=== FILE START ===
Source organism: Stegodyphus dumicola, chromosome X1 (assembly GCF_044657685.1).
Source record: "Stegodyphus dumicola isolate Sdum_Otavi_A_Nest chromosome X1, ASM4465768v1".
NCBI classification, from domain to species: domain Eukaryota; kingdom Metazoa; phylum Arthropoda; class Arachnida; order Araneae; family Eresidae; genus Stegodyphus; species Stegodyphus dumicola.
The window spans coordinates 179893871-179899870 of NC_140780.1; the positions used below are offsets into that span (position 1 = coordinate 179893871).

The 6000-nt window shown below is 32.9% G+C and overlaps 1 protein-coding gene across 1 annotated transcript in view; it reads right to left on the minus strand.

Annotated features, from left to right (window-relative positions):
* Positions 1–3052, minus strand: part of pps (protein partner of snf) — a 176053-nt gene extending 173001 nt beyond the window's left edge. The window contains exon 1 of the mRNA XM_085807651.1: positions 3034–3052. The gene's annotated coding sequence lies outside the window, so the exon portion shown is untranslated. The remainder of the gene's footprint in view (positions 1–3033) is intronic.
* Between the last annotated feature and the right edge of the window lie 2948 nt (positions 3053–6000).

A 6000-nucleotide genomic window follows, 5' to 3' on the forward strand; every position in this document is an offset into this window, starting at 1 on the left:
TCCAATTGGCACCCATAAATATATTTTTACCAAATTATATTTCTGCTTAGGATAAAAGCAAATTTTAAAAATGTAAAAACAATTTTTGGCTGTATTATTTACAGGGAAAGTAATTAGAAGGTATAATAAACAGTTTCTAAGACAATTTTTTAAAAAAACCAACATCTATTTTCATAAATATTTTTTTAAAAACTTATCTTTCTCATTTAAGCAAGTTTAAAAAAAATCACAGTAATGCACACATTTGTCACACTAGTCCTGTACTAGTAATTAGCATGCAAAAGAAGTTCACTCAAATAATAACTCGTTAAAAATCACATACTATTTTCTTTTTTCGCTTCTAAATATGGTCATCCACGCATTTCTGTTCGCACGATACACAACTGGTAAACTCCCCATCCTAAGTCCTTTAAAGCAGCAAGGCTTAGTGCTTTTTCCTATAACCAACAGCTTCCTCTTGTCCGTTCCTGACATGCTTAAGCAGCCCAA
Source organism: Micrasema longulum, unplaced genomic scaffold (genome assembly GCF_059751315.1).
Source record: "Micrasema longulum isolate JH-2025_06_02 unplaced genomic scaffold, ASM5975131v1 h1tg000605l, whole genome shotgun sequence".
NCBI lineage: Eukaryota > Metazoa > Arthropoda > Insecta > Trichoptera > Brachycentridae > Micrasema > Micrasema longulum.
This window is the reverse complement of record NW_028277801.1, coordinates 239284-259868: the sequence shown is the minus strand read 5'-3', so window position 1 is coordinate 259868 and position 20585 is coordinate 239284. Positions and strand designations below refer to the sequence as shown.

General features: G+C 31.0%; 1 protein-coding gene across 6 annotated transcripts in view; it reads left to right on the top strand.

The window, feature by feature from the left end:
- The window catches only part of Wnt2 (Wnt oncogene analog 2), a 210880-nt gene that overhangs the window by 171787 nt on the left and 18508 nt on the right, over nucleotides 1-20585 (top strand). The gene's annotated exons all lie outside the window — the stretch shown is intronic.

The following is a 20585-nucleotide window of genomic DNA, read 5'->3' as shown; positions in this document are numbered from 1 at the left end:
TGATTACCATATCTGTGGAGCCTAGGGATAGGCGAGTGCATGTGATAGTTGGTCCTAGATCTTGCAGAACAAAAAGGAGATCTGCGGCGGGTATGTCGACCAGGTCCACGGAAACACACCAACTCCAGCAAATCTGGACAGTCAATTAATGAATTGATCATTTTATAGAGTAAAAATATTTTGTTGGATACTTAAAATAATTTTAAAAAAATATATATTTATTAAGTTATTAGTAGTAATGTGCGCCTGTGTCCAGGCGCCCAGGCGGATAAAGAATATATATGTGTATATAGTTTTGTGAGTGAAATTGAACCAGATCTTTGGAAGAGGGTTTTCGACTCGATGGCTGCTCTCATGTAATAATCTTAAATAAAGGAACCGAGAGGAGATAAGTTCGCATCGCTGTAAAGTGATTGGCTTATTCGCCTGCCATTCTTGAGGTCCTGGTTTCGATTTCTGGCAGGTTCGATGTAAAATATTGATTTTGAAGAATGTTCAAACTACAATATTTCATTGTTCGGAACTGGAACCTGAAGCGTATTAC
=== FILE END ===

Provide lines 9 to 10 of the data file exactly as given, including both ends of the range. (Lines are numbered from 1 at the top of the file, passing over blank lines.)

A 6000-nucleotide genomic window follows, 5' to 3' on the forward strand; every position in this document is an offset into this window, starting at 1 on the left:
TCCAATTGGCACCCATAAATATATTTTTACCAAATTATATTTCTGCTTAGGATAAAAGCAAATTTTAAAAATGTAAAAACAATTTTTGGCTGTATTATTTACAGGGAAAGTAATTAGAAGGTATAATAAACAGTTTCTAAGACAATTTTTTAAAAAAACCAACATCTATTTTCATAAATATTTTTTTAAAAACTTATCTTTCTCATTTAAGCAAGTTTAAAAAAAATCACAGTAATGCACACATTTGTCACACTAGTCCTGTACTAGTAATTAGCATGCAAAAGAAGTTCACTCAAATAATAACTCGTTAAAAATCACATACTATTTTCTTTTTTCGCTTCTAAATATGGTCATCCACGCATTTCTGTTCGCACGATACACAACTGGTAAACTCCCCATCCTAAGTCCTTTAAAGCAGCAAGGCTTAGTGCTTTTTCCTATAACCAACAGCTTCCTCTTGTCCGTTCCTGACATGCTTAAGCAGCCCAA